OK. Let's get this out of the way right now.
Sunset senior guard Garrett Sim is the best player in the state and he proved it in spades against the best competition in the state during last week's Class 6A state tournament.
Sim, who will play his college basketball at the University of California-Berkeley beginning next year, led his team to third place at the state tournament - its best finish since 1987 - nearly lifted his team into the state championship game and did so in amazing fashion.
Sim topped the tournament in scoring at 25.7 points per game for the Apollos' three games, shot .563 from the field and also led the tournament in shots (48), shots made (27), free throws made (19) and minutes played (95).
There was more too. He was also third in three-pointers attempted, fourth in free throws attempted (21), fifth in 'threes' made, and fifth in free throw percentage (.917), assists (eight) and offensive rebounds (nine).
More to the point, however, anyone who saw Sim just flat-out flow through Oregon City and North Medford's defenses in the second half of Sunset's semifinal and third-place games saw something special.
Sim's ability to dribble past defenders, to hit pull-up jumpshots from the free throw line in, to set up his teammates for easy baskets and to soar to the hoop against any defender in the tournament regardless of size were nothing short of stupendous.
That said, however, there was a whole lot more to this Sunset team than just Garrett Sim.
Senior forward Greg Shepard, who transferred to Sunset this year after making two state trips with Westview, provided rebounding, interior defense, offense from the three-point line in, and heady play as exemplified by his second-half defense against Oregon City and the two free throws with 17 seconds to play that sealed Sunset's quarterfinal win over Central Catholic.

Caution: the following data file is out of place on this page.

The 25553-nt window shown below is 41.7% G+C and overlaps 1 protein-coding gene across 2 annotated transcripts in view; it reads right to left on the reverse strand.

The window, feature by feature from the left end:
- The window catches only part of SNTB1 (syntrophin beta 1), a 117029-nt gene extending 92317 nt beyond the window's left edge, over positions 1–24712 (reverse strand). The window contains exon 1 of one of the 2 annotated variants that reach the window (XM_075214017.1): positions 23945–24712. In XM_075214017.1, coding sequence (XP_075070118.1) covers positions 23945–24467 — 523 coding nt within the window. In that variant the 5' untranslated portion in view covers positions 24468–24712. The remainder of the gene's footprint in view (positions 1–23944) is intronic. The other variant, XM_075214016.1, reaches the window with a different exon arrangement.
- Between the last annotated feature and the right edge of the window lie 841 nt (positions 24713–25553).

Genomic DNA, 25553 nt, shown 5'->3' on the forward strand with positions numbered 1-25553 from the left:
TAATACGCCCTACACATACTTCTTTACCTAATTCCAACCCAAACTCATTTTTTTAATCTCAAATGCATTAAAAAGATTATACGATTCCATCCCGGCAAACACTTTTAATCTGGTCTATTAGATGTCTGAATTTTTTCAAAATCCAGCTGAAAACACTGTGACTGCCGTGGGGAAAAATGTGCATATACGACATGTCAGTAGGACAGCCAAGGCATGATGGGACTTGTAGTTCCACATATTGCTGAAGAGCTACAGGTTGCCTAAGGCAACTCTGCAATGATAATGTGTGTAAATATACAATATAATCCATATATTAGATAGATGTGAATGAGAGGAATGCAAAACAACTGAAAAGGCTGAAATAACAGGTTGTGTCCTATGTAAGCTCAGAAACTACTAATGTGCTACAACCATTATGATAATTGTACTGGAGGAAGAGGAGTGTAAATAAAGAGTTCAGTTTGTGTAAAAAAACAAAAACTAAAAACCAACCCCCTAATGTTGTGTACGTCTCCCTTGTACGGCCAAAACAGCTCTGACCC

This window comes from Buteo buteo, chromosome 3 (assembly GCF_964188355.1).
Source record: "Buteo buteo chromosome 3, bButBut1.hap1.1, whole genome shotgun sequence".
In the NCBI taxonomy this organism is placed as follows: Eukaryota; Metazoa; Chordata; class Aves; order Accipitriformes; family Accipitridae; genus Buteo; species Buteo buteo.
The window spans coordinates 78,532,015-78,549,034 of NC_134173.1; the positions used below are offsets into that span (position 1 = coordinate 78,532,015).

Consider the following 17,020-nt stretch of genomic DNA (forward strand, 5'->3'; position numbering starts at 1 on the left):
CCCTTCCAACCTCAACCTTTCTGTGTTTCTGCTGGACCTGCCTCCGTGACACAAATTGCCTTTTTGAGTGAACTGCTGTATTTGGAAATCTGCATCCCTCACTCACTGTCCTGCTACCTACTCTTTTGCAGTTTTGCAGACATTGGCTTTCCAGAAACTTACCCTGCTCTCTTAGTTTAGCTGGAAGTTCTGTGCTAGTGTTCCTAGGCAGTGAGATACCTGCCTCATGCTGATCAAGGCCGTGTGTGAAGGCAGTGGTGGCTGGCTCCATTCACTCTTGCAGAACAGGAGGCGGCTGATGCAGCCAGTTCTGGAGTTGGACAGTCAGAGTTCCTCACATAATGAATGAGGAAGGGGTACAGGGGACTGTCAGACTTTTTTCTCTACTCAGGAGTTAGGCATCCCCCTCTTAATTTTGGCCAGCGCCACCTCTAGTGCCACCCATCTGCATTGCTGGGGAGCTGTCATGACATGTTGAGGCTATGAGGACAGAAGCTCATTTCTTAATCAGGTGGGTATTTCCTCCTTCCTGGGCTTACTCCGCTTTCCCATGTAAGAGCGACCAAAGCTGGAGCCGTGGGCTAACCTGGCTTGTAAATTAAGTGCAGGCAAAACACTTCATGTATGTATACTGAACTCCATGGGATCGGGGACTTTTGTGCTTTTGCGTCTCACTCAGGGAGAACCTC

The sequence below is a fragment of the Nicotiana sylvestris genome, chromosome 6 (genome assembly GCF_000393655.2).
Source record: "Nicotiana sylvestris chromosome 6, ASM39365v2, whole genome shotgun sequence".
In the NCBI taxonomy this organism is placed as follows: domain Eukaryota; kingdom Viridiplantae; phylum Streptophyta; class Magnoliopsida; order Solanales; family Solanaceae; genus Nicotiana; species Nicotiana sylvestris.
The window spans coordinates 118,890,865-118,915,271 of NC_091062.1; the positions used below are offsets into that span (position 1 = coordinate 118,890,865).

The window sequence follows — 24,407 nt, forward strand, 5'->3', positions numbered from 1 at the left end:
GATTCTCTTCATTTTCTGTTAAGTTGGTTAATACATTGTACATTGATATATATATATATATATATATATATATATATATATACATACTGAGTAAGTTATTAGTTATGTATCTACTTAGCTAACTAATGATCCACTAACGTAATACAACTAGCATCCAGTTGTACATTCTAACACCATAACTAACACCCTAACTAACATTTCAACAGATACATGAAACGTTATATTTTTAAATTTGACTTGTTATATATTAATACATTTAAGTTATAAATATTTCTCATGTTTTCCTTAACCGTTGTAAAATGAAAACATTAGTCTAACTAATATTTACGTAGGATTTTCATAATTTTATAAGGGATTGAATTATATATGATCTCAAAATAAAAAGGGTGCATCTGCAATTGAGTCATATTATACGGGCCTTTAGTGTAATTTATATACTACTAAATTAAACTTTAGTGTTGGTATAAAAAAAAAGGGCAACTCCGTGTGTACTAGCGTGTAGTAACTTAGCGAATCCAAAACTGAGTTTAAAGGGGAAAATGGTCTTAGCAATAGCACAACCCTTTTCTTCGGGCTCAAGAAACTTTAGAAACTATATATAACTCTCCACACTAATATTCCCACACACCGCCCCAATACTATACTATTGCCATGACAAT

There was floppy-haired senior forward Phil Campbell, the fifth-leading rebounder in the tournament (seven per game) and third-best shooter (.643), who sacrificed his body every game for the good of the team.
Then there were senior starting guards Tyler Parker and Ryan Bennett. Parker and Bennett provided timely scoring, big-time defense and ball movement that often created scoring opportunities that defenses just could not stop.
And there was more too, in the form of junior guard Michael Holton and his acrobatic scoring forays into the lane, sophomore guard Tony Holton who added rebounding and defensive toughness, hard-nosed junior guard Wes Wenzel, junior shooting guard Sean Bernards, not to mention junior guards Tad Herzog, Ryan Kroon, Graham Harker.
Look. Sim stole the show at state, even outplaying Oregon City senior guard Brad Tinsley in their semifinal match-up. Everyone who was there saw it.
But to assume that that's all this year's Sunset team was about is to miss the point big-time. It was about chemistry. It was about role-playing. It was about duty and it was about team.